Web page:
In order to promote common intellectual experiences among students, only a small number of courses (usually not exceeding five and never more than eight) will be authorized in any of the above categories. The only exceptions are the course in analytical reading and writing and the two courses focusing on the great thinkers. These three courses will be common to all students.
Students who enter the University as freshmen will be required to meet all General Education requirements before earning 62 credit hours.
Under the new curriculum, a General Education course taught in multiple sections will have a common syllabus and readings, as well as a common exam to promote evaluation of whether the course is meeting stated objectives. Also, honors sections will be offered in each category for students enrolled in the Honors Program. All colleges and schools are encouraged to identify General Education categories to which they can contribute, solely or jointly, and to develop and submit courses that will meet the requirements for those categories.
There will be a limited number of waivers permissible under this program. Students who declare a major in one of the natural sciences or in mathematics will not be required to take the General Education courses respectively in those fields. Waiver of other general requirements is strongly discouraged and only with the approval of the chief academic officer for compelling educational reasons.
The program includes provision for governance of the General Education program. There will be a General Education Executive Committee made up of not more than nine faculty, three students and a presiding officer, all appointed by the chief academic officer after consultation with the appropriate faculty and student governance bodies. There will also be a director of the General Education program, appointed by the University’s chief academic officer after consultation with the above executive committee and the Faculty Senate Steering Committee.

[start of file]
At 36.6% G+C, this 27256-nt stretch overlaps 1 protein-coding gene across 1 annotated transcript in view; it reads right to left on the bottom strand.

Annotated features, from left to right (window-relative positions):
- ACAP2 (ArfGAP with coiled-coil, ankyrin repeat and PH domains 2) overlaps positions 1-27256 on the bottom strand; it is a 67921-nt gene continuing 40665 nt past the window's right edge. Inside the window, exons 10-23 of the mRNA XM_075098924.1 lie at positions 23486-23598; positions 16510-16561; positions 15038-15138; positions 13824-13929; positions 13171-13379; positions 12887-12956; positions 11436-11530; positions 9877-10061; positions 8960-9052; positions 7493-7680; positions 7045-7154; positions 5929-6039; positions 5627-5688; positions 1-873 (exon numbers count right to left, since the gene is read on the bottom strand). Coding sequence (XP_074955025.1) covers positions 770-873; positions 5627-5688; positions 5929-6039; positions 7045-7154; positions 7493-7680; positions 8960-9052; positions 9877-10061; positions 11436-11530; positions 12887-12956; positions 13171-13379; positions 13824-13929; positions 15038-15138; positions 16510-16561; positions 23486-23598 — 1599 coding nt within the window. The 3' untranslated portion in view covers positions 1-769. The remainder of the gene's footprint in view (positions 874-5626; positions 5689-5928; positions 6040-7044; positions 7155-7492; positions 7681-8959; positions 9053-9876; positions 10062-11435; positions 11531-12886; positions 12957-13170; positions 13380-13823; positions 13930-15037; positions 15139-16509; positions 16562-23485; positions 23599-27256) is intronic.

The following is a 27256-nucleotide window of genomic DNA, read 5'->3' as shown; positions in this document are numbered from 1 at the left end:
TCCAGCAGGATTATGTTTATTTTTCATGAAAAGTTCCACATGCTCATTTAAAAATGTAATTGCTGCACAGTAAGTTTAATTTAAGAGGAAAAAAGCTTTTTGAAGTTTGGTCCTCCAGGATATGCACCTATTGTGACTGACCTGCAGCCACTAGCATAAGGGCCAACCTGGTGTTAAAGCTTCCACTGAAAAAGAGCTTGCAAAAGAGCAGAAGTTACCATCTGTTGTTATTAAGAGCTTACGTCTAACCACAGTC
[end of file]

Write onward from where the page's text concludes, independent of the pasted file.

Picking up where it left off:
Each category will have a faculty coordinator, who will be appointed by the chief academic officer after consultation with the General Education Executive Committee, except that there will be a single coordinator for the human behavior and structure and conduct of society categories.
Process for development of the General Education program
In May, 2004, the Faculty Senate presented to the faculty at large a proposal for a new General Education curriculum. This proposal was the result of three years of planning by faculty subgroups. During an open meeting, several amendments were made to that proposal, and an amended proposal was sent out for a vote by the full faculty. That amended proposal was rejected by a vote of 204 to 170.
Thereafter, the University Administration developed a new proposal that was submitted on October 3, 2004, to the Faculty Senate for its review. The Faculty Senate Steering Committee brought the Administration’s proposal to the Faculty Senate in a meeting on October 27, 2004.
At that meeting, the Faculty Senate directed its leadership to develop a new proposal based on the original (May 4, 2004) proposal. After discussions with the University President and Provost, the Faculty Senate Steering Committee developed new proposal, which was adopted by the Faculty Senate at its meeting of November 23, 2004.
The University Administration has revised its original proposal to take into account the actions of the Faculty Senate. In deference to faculty judgment, the attached final program reflects revisions on several issues, such as the addition of a second science course in the requirements and the permissible number of courses within a General Education category.